The hardest thing in Hollywood, for most actors including myself, is getting auditions and work. First, it can be really difficult to get representation, be it a manager or agent. I know so many talented actors who’ve been seeking representation for years. It took me four years in LA to get a theatrical agent. Even when you have representation it can be difficult to get auditions, especially when you come to acting later in life. Decision makers would rather audition and hire people they “know, like and trust”. Guys I compete with in my age range often have 15-20 year relationships with casting directors because they started in their teens or early twenties, so they fill most of the audition slots. It can be really hard for people whom casting doesn’t know already to get auditions. Furthermore, most producers are looking for established “names” who can bring audience/sales. So in many cases the best roles are reserved for established actors with large existing fan bases. It’s not a meritocracy. It’s a business.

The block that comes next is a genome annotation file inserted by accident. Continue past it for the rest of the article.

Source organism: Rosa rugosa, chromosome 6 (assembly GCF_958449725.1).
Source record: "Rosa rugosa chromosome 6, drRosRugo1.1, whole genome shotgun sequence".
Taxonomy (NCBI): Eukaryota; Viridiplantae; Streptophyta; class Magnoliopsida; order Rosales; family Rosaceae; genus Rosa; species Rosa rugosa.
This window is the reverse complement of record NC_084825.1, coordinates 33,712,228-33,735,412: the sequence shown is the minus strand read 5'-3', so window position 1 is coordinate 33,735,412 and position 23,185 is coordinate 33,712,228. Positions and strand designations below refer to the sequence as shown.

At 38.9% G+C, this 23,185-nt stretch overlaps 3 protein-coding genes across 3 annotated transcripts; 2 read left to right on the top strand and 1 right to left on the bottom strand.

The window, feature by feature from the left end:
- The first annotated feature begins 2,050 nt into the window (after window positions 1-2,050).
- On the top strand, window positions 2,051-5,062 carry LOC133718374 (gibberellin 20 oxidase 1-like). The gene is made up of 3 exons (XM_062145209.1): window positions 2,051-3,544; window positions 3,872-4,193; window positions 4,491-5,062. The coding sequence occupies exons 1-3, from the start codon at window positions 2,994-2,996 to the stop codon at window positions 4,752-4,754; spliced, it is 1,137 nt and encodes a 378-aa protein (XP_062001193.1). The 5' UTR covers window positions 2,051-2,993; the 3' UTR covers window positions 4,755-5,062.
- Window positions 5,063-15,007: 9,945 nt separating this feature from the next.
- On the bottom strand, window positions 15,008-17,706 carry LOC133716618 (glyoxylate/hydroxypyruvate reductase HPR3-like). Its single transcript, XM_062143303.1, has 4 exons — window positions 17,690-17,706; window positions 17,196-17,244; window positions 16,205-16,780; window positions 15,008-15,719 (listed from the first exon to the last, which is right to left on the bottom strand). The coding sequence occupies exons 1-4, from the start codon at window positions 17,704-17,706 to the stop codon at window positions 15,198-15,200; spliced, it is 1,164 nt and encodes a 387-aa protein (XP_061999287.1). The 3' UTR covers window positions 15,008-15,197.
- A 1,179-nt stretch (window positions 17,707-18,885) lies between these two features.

You have a new series The Other Brother in the works… tell us about it!
That’s right, I just shot the pilot episode. It’s a comedic series about what it’s like to be the brother of somebody in Hollywood who has an infinitely more successful career than you. It was created by Gavin Grazer, Brian Grazer (the Hollywood mega mogul)’s brother and it stars Gavin himself. I play his best friend – another struggling actor in LA – who’ll do just about anything to get a role. It also stars Jim Hanks (Tom Hank’s brother) and was super fun to shoot. I look forward to seeing it cut together. Apparently, Showtime has first look, so fingers crossed it goes somewhere.
What has been your favorite project to work on thus far in your career?